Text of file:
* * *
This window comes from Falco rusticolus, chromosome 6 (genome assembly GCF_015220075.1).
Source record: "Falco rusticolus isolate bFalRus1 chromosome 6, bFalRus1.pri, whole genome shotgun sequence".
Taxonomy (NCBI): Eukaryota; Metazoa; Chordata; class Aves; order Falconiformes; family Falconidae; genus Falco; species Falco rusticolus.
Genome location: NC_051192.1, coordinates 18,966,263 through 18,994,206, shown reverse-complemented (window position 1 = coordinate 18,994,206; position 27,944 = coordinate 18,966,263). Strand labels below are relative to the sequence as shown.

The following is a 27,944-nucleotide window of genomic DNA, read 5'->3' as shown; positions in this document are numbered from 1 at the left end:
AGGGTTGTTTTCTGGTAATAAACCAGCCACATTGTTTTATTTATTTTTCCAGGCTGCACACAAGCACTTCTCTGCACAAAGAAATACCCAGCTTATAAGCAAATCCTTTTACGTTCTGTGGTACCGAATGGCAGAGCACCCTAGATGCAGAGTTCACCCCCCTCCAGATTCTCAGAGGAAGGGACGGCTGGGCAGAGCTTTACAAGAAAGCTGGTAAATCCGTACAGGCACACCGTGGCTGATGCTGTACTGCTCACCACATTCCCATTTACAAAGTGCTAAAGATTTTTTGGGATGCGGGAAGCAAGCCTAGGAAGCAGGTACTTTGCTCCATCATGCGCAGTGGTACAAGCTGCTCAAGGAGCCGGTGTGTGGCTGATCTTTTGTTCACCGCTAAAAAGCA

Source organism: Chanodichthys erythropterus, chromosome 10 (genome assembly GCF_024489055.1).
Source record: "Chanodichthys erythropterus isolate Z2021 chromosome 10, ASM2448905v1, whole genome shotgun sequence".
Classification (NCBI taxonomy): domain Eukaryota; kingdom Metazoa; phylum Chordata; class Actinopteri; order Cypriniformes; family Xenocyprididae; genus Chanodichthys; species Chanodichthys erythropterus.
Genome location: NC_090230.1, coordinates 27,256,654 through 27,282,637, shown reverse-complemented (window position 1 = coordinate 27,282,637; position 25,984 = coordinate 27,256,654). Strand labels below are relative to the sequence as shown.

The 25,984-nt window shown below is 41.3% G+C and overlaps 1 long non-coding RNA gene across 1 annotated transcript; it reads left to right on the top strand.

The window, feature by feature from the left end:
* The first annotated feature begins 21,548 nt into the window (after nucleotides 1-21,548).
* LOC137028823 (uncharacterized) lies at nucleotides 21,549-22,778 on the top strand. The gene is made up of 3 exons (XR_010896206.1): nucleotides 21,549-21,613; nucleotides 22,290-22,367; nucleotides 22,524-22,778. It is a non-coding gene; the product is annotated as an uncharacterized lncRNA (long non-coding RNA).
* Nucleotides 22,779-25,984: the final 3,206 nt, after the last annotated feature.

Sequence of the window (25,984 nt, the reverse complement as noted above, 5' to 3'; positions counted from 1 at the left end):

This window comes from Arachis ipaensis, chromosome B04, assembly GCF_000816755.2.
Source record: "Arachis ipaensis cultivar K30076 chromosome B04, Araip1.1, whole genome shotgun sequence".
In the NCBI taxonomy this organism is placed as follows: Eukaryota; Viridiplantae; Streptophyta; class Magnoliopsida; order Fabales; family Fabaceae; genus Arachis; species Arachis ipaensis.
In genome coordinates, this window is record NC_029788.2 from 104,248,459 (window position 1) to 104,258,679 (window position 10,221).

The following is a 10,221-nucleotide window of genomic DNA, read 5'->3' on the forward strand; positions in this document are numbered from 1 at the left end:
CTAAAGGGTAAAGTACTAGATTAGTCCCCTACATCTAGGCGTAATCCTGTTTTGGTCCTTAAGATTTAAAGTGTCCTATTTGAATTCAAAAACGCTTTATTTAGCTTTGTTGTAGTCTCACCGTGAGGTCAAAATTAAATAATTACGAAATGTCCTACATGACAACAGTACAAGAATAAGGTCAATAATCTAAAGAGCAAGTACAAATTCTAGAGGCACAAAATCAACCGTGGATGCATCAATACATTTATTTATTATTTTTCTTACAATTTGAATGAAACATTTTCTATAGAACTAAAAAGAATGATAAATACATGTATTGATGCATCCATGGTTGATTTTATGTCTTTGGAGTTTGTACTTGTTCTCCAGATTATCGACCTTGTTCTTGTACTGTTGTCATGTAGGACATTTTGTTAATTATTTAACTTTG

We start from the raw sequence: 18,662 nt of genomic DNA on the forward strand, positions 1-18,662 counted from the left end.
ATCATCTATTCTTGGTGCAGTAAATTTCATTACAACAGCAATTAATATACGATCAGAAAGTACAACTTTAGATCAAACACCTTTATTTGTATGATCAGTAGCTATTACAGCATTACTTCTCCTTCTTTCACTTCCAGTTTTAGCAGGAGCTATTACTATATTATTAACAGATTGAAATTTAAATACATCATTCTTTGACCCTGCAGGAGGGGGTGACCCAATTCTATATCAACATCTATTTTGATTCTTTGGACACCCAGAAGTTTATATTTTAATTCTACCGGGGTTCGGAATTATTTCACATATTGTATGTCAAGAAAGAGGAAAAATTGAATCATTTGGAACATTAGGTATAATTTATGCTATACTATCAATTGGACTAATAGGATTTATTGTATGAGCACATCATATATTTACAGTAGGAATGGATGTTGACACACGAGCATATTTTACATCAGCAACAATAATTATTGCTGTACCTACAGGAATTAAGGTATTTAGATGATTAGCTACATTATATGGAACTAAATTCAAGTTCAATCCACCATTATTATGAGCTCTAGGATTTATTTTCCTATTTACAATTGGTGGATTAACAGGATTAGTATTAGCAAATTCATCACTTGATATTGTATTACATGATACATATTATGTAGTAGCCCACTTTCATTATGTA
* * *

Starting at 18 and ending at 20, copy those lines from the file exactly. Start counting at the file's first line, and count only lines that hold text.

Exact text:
Source record: "Arachis ipaensis cultivar K30076 chromosome B04, Araip1.1, whole genome shotgun sequence".
In the NCBI taxonomy this organism is placed as follows: Eukaryota; Viridiplantae; Streptophyta; class Magnoliopsida; order Fabales; family Fabaceae; genus Arachis; species Arachis ipaensis.
In genome coordinates, this window is record NC_029788.2 from 104,248,459 (window position 1) to 104,258,679 (window position 10,221).